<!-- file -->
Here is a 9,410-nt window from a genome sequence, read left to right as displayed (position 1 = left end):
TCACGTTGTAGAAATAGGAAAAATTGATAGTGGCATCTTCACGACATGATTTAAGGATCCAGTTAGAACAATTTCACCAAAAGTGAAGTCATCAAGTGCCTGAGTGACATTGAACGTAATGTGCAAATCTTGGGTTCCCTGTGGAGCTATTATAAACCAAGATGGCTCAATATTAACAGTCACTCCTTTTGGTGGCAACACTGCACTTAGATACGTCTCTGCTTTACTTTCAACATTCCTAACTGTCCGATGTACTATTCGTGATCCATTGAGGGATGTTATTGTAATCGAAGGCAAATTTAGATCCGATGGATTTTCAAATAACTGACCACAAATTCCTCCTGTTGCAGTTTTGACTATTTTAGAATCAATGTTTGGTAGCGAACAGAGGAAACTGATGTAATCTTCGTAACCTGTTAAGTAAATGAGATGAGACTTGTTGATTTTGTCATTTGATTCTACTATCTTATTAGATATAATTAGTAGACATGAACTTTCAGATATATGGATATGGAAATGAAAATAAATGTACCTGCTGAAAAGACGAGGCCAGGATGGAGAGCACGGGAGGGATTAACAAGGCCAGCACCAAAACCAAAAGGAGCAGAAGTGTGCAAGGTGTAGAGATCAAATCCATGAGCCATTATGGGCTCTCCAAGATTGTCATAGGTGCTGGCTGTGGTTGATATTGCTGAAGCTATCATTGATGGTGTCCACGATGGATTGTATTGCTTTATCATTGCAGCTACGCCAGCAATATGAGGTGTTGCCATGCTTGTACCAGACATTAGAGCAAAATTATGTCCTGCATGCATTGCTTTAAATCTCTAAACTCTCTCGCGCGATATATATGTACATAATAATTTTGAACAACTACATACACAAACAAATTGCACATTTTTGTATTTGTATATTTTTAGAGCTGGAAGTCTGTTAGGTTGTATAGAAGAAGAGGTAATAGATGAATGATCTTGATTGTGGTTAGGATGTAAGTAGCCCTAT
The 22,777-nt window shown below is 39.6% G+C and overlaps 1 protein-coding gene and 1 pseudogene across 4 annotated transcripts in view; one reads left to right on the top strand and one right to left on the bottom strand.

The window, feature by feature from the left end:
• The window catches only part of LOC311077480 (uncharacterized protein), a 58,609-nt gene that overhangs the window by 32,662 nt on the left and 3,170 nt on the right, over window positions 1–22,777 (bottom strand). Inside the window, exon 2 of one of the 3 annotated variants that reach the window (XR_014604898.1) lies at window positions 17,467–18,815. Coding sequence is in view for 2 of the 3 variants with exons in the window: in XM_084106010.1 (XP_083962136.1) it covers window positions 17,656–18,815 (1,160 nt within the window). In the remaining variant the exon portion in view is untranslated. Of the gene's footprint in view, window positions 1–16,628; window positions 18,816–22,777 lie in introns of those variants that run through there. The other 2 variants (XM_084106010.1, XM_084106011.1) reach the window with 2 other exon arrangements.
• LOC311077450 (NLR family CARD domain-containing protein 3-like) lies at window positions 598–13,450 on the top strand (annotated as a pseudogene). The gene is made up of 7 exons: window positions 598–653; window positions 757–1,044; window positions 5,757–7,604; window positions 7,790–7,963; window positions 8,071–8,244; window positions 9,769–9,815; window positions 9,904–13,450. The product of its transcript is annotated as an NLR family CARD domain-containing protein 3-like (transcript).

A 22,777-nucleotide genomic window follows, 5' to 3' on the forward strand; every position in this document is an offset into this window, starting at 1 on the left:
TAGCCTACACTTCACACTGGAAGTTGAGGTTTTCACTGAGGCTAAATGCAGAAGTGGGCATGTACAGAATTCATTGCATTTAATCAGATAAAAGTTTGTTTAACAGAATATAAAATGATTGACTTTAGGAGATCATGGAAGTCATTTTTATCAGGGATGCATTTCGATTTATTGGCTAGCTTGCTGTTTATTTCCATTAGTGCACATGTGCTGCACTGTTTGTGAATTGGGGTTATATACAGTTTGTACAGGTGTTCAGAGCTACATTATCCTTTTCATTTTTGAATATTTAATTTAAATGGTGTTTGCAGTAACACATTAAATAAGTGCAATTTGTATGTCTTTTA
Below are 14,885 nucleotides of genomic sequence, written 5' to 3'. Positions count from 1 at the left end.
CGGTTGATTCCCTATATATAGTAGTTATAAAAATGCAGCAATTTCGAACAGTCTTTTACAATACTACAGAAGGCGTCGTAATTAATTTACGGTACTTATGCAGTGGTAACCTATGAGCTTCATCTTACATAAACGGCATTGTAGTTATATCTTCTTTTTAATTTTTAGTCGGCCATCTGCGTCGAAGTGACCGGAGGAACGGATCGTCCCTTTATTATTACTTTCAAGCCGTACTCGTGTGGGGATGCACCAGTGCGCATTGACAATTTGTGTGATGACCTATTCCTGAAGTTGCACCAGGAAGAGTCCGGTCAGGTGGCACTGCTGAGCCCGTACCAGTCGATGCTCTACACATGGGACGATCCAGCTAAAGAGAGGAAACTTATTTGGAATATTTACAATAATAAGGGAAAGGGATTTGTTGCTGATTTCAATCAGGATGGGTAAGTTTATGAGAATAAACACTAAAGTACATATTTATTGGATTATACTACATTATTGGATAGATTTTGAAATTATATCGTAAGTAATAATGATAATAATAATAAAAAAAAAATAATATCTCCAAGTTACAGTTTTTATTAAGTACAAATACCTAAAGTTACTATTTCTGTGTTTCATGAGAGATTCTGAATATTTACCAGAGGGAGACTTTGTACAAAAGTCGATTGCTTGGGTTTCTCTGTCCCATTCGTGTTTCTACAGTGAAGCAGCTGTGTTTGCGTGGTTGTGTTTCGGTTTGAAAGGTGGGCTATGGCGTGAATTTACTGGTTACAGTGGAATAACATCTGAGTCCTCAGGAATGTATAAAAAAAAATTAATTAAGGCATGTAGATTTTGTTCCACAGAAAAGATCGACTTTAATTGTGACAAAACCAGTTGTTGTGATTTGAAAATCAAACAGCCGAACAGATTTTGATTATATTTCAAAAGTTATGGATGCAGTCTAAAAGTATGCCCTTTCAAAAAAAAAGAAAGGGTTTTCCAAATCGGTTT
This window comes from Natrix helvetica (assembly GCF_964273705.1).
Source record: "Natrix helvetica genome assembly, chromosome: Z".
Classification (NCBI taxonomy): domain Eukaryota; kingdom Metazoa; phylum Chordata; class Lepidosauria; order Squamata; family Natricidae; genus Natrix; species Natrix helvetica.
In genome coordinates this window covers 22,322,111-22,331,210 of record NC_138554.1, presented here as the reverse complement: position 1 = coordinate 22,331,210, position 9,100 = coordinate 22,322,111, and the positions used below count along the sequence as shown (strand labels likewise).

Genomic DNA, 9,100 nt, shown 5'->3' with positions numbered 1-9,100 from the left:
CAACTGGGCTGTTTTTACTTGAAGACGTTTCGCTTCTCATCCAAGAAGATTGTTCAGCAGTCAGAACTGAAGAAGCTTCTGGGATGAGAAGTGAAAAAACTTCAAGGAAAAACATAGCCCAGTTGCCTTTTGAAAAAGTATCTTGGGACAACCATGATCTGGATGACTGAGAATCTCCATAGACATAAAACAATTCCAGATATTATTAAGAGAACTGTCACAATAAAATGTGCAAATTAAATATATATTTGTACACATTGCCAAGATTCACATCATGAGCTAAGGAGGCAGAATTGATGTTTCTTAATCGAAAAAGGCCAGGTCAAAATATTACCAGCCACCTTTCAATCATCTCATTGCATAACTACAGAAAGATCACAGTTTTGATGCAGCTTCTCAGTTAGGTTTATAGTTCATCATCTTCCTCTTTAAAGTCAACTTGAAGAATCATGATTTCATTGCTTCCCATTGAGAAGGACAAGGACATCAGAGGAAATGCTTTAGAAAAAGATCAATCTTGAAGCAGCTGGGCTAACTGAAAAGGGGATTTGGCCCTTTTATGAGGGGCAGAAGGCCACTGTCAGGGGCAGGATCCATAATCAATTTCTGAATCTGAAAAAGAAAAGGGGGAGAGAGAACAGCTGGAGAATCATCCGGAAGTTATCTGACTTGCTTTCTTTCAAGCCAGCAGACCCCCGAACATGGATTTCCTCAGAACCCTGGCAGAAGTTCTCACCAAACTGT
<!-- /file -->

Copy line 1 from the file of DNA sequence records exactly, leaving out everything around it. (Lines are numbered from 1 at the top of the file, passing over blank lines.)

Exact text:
Here is a 9,410-nt window from a genome sequence, read left to right as displayed (position 1 = left end):